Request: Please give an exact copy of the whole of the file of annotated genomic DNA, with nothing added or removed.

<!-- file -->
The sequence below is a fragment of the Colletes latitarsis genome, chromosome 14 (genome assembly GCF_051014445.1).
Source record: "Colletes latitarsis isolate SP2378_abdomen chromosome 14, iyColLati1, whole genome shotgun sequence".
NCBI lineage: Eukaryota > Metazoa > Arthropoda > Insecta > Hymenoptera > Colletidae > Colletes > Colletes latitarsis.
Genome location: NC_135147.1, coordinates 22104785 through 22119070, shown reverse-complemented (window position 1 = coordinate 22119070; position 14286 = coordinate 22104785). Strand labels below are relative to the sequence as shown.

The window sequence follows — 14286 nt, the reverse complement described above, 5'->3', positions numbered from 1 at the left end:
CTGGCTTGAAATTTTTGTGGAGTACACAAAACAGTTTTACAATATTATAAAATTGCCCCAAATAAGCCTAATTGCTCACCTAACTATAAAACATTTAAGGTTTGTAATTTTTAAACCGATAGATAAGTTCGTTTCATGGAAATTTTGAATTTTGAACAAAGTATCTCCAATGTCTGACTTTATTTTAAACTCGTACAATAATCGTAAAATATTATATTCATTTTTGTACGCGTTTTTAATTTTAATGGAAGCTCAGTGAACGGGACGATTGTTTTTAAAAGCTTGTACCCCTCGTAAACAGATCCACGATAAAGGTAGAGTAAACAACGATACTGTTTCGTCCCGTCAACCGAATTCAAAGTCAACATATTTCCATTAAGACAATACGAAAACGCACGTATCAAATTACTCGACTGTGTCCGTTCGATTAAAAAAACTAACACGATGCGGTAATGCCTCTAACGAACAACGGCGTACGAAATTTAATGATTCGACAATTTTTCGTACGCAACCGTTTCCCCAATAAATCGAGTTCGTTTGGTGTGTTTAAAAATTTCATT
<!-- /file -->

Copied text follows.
The sequence below is a fragment of the Colletes latitarsis genome, chromosome 14 (genome assembly GCF_051014445.1).
Source record: "Colletes latitarsis isolate SP2378_abdomen chromosome 14, iyColLati1, whole genome shotgun sequence".
NCBI lineage: Eukaryota > Metazoa > Arthropoda > Insecta > Hymenoptera > Colletidae > Colletes > Colletes latitarsis.
Genome location: NC_135147.1, coordinates 22104785 through 22119070, shown reverse-complemented (window position 1 = coordinate 22119070; position 14286 = coordinate 22104785). Strand labels below are relative to the sequence as shown.

The window sequence follows — 14286 nt, the reverse complement described above, 5'->3', positions numbered from 1 at the left end:
CTGGCTTGAAATTTTTGTGGAGTACACAAAACAGTTTTACAATATTATAAAATTGCCCCAAATAAGCCTAATTGCTCACCTAACTATAAAACATTTAAGGTTTGTAATTTTTAAACCGATAGATAAGTTCGTTTCATGGAAATTTTGAATTTTGAACAAAGTATCTCCAATGTCTGACTTTATTTTAAACTCGTACAATAATCGTAAAATATTATATTCATTTTTGTACGCGTTTTTAATTTTAATGGAAGCTCAGTGAACGGGACGATTGTTTTTAAAAGCTTGTACCCCTCGTAAACAGATCCACGATAAAGGTAGAGTAAACAACGATACTGTTTCGTCCCGTCAACCGAATTCAAAGTCAACATATTTCCATTAAGACAATACGAAAACGCACGTATCAAATTACTCGACTGTGTCCGTTCGATTAAAAAAACTAACACGATGCGGTAATGCCTCTAACGAACAACGGCGTACGAAATTTAATGATTCGACAATTTTTCGTACGCAACCGTTTCCCCAATAAATCGAGTTCGTTTGGTGTGTTTAAAAATTTCATT